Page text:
Maybe I’m in a minority, but if rclone had the ability to invoke a user script/command after each file copied/moved/deleted during a sync or other operation, I think it would be quite handy.
Parameters could include what was just done “delete”, “copy”, “move” and the source and dest paths of the item in question.
I wanted to do something like
rclone copy all files in a particular directory tree > 10 minutes old and > 3MB to dirs on my gdrive
Replace the local source file with a symlink to the just-copied file in a mounted /CloudGDrive
I could possibly do it by parsing rclone log output, but this struck me as an all-round neater way to do it.
Hands up, I have had a glass or two of wine this evening so this may be complete bollocks, in which case apologies for wasting your time!
Making the rclone log parsable (with an option most likely) has been something I’ve been thinking about. That would enable, for instance, people writing GUIs to have better control over what rclone is doing.
@Xap - for new features I try writing the docs first - I often find that clarifies my thinking about new features. What do you think the docs for a --post-operation command would look like?
I’m not sure whether the just the source file path is enough (it would have been for my intended usage), the following assumes it is.
Invokes COMMAND with a single parameter which is the source file or directory that was just copied/moved/deleted. This is called after each source file/directory has been processed.
For example, COMMAND could be a string like 'echo "Just copied"' and the effect would be as if you had called echo "Just copied" 'foo:/tv/some show/S01E01.Episode 1.mkv'
Given that the rclone command itself will have the sync/move/copy/delete then it seems superfluous to pass the operation to COMMAND when it can be inferred or explicitly passed as an option in COMMAND, e.g. --post-operation 'myscript deleted' would end up being myscript deleted 'path/to my file/gone' .
I think you’d probably want the source path and the dest path.
Also I think you’d want to say what operation, because some things like move can be copy then delete and --backup-dir means that a sync will involve movecopy and delete.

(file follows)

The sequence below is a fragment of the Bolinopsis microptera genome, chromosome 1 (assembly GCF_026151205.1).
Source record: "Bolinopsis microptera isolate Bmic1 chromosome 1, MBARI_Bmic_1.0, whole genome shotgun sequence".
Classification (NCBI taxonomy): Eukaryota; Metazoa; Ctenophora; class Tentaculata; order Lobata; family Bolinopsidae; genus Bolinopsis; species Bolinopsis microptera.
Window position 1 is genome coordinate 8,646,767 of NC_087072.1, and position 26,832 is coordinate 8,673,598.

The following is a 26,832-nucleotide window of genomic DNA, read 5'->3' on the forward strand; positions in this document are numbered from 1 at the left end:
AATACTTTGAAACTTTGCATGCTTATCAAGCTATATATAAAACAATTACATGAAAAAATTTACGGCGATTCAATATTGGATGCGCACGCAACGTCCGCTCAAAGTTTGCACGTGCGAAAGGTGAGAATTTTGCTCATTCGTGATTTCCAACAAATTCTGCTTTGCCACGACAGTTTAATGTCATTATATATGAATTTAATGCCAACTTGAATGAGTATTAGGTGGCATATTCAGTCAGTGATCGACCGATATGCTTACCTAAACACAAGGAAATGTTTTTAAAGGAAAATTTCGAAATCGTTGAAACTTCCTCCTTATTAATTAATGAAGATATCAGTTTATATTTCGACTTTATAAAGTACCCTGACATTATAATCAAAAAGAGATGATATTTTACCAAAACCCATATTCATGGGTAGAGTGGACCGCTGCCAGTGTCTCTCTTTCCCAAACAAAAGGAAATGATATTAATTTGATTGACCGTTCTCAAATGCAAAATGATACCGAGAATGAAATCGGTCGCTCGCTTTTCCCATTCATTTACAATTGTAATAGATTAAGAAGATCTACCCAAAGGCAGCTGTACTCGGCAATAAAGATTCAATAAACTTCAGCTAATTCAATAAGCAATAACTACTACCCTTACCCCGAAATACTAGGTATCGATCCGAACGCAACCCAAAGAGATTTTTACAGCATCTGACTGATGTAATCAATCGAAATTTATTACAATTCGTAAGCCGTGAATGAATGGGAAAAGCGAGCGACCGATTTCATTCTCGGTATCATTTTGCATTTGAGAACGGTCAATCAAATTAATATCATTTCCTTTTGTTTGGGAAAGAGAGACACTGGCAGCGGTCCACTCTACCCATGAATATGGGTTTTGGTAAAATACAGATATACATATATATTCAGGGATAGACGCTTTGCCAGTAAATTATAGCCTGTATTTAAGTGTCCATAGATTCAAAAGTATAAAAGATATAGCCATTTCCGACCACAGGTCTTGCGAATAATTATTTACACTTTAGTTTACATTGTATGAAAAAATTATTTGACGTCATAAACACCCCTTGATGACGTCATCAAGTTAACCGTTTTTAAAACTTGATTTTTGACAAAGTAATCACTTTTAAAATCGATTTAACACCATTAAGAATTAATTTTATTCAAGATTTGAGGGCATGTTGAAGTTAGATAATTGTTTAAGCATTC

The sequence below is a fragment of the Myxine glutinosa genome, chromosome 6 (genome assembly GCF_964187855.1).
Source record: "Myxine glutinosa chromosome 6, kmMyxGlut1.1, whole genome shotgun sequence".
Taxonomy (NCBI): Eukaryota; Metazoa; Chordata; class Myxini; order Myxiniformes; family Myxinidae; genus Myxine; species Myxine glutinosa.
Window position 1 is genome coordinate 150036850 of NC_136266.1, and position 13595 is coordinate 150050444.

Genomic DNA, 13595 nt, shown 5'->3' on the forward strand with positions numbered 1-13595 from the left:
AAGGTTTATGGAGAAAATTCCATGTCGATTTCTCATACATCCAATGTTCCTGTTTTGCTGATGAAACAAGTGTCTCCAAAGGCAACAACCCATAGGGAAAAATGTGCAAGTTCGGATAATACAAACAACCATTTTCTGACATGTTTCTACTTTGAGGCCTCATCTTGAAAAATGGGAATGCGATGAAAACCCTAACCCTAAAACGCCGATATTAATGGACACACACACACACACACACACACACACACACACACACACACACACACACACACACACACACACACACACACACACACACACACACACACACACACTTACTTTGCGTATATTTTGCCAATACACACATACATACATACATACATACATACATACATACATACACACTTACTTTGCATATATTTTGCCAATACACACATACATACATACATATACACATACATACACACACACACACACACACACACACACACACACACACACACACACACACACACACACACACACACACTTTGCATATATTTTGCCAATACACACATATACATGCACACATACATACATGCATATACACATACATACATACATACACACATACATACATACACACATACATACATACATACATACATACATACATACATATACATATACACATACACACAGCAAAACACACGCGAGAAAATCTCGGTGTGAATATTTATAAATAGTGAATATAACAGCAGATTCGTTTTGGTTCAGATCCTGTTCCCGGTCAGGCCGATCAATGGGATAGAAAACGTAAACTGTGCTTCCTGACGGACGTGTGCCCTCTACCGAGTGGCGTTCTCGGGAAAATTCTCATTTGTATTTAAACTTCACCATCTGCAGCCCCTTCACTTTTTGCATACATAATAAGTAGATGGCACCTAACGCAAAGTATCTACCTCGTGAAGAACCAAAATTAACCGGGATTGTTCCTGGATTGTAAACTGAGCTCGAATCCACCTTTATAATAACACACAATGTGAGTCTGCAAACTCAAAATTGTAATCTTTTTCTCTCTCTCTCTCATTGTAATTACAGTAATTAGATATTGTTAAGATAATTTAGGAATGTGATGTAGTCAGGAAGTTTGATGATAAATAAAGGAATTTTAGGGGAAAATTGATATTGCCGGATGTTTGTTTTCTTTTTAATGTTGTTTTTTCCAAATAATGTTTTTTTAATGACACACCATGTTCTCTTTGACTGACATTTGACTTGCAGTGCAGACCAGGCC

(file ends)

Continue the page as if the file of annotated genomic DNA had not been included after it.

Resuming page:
So I’d think
copy source dest
move source dest
Rclone has some other primitives as well like Move and MoveDir.
If rclone was to make a parsable log output (perhaps to a socket or a file descriptor) like that then you could just attach one process to parse it which would be more efficient and you wouldn’t have to worry about synchronisation (ie having many copies of your post process command started at once).
I like the idea of having a machine parsable log output. I’d probably choose JSON though - would that be any use to you?
So when i have 5TB on mounted drive,
inside this 5TB i have plenty of folders, and some of this folders are changed through external application (not throug nextcloud)
and later i do rclone sync,
nextcloud could be able to update only what was changed and not rescan whole 5TB again.
If i would update it through web interface of nextcloud, nextcloud would automatically update database, but such brwosing through nextcloud is slow and inconvenient.
If i do it through another webdav/ftp to temporary vps drive and later run rclone sync it is much better.
But have to update nextcloud database for it to be seen in nextcloud web interface.
Hope you clearly understand it.
or maybe @ncw, does rclone detect changes in remote ?
If yes it could automatically run command after change happened.
Does rclone monitor changed files automatically?
something like this --on-change mentioned here:
is rclone able to monitor changes through vfs/cache .db ?